Electronic Thesis and Dissertation Repository


Master of Education




Dr. Julie Byrd Clark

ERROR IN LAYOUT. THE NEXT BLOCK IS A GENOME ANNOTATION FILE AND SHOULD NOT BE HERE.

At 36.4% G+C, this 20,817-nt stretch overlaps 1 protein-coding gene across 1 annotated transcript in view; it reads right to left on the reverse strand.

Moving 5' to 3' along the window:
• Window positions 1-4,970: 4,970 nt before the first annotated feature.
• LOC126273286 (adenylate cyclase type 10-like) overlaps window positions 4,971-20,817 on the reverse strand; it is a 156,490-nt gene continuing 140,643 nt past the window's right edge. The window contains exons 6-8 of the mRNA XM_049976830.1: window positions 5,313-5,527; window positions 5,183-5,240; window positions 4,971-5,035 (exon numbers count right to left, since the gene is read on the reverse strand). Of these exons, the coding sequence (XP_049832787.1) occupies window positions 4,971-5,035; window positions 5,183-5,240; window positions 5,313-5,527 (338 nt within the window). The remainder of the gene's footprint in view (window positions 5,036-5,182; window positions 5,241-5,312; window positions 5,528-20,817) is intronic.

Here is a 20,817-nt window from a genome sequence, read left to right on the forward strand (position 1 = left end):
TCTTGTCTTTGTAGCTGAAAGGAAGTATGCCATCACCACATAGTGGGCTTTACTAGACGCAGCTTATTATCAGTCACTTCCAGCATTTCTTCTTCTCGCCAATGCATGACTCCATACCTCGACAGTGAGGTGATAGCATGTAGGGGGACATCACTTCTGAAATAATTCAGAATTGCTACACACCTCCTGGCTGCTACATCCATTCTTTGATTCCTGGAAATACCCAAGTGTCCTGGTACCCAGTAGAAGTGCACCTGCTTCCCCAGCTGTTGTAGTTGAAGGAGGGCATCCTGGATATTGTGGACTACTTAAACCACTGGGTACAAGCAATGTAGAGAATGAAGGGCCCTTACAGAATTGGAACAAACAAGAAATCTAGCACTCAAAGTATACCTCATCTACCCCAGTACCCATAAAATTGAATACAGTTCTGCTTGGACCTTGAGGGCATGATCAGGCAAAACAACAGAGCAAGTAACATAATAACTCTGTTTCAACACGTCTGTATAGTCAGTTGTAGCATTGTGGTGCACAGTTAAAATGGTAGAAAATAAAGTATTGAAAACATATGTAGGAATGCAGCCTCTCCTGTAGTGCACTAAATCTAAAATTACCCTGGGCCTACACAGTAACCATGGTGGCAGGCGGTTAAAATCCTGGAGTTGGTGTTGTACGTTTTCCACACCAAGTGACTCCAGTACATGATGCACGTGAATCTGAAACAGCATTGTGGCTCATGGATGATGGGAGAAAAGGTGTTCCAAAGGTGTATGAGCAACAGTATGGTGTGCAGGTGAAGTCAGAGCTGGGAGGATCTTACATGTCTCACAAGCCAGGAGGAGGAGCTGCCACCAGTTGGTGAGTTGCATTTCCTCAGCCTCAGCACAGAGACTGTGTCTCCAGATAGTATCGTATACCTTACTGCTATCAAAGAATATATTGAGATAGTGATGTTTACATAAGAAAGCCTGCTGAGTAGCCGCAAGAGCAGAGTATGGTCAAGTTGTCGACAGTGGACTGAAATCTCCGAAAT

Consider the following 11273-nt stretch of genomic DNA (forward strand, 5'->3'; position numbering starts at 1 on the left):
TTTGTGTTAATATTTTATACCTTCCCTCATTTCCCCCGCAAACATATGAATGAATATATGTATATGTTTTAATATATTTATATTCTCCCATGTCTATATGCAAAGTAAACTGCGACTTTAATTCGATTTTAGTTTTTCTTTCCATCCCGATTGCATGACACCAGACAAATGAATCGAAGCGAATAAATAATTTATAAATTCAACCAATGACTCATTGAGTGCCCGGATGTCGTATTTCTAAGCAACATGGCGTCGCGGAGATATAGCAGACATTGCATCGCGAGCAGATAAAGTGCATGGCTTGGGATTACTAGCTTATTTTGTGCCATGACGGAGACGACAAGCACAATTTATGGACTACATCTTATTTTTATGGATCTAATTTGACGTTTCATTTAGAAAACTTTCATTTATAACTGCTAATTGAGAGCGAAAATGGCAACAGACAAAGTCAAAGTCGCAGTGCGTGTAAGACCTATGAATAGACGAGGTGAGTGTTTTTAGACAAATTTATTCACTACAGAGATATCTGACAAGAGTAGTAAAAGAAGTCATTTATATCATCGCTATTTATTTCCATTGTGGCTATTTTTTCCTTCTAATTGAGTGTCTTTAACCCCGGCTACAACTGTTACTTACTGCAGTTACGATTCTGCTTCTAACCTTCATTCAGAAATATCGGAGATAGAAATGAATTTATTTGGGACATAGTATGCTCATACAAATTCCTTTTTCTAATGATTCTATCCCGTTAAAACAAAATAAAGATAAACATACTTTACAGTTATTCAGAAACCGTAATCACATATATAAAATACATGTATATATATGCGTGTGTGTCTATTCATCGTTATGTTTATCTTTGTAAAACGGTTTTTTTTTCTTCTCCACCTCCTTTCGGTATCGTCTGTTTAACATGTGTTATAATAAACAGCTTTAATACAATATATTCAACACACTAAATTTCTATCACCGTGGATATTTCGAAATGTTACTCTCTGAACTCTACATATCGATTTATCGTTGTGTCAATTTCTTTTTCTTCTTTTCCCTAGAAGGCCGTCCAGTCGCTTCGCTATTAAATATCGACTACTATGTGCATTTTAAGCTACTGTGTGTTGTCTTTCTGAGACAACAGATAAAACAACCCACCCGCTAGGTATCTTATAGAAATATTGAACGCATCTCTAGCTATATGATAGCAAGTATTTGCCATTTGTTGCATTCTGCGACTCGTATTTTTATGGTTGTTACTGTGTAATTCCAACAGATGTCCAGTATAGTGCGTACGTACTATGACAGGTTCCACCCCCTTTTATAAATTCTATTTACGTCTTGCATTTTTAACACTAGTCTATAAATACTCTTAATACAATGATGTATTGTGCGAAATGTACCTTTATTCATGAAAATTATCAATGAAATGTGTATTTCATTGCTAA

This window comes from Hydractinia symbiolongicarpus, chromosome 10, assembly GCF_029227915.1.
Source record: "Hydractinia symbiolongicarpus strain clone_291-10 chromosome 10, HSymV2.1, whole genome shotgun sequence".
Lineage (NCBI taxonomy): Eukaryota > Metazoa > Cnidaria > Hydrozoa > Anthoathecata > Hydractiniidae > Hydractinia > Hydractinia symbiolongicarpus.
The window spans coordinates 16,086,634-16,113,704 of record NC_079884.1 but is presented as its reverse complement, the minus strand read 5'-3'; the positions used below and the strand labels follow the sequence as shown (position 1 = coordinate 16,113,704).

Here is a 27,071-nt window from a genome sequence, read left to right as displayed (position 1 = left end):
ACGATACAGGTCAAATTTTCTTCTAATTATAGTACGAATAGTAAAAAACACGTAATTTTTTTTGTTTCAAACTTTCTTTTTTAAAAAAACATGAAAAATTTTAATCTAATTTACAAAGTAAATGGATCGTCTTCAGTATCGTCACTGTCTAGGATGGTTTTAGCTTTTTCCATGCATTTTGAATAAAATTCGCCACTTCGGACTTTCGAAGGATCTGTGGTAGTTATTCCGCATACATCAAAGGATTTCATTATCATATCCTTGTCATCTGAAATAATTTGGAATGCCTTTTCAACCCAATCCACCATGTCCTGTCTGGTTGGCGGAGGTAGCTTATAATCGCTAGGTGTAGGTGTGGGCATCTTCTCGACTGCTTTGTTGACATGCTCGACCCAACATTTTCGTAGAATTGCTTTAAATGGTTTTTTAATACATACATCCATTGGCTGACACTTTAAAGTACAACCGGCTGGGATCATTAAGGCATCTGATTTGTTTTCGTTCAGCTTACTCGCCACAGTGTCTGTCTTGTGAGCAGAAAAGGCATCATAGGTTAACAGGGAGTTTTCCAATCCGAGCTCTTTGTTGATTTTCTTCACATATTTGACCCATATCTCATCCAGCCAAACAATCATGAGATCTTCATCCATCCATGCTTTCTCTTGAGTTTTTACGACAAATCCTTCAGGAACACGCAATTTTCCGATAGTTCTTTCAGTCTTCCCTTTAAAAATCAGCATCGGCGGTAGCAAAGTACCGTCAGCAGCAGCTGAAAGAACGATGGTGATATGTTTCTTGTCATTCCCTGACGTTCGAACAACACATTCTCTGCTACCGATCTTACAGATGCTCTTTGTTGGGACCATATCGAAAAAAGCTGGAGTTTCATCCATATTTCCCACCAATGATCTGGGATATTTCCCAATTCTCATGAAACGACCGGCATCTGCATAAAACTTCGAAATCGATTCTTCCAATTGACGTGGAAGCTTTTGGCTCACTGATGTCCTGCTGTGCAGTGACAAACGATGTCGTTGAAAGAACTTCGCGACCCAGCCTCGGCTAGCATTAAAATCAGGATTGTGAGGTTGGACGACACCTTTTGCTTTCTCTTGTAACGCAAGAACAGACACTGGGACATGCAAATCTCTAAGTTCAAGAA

This study examines the linguistic identities and language-learning investment(s) of eight Grade 8 core French students at a Cambridge, Ontario elementary school. I address the following questions: (1) How do FSL students in a Grade 8 classroom in Ontario identify themselves linguistically? (2) Does linguistic identity play a role in students’ investment in French language learning? (3) Do students who perceive themselves as bilingual, multilingual, or learners of French have more success than peers who identify themselves as ‘English only’? Following Blackledge and Creese (2010), Byrd Clark (2008, 2009, 2010, 2014), Lamoureux (2012, 2014), Roy (2010), and Taylor (2009, 2014), I use ethnomethodology to understand the relationship between students’ multiple identities, language-learning investment, and achievement. I draw on post-structuralist theories of language learning, identity, and investment, and use discourse analysis to explore students’ beliefs about bi/multilingualism, languages, and the importance of learning French, to suggest improve FSL outcomes in Ontario.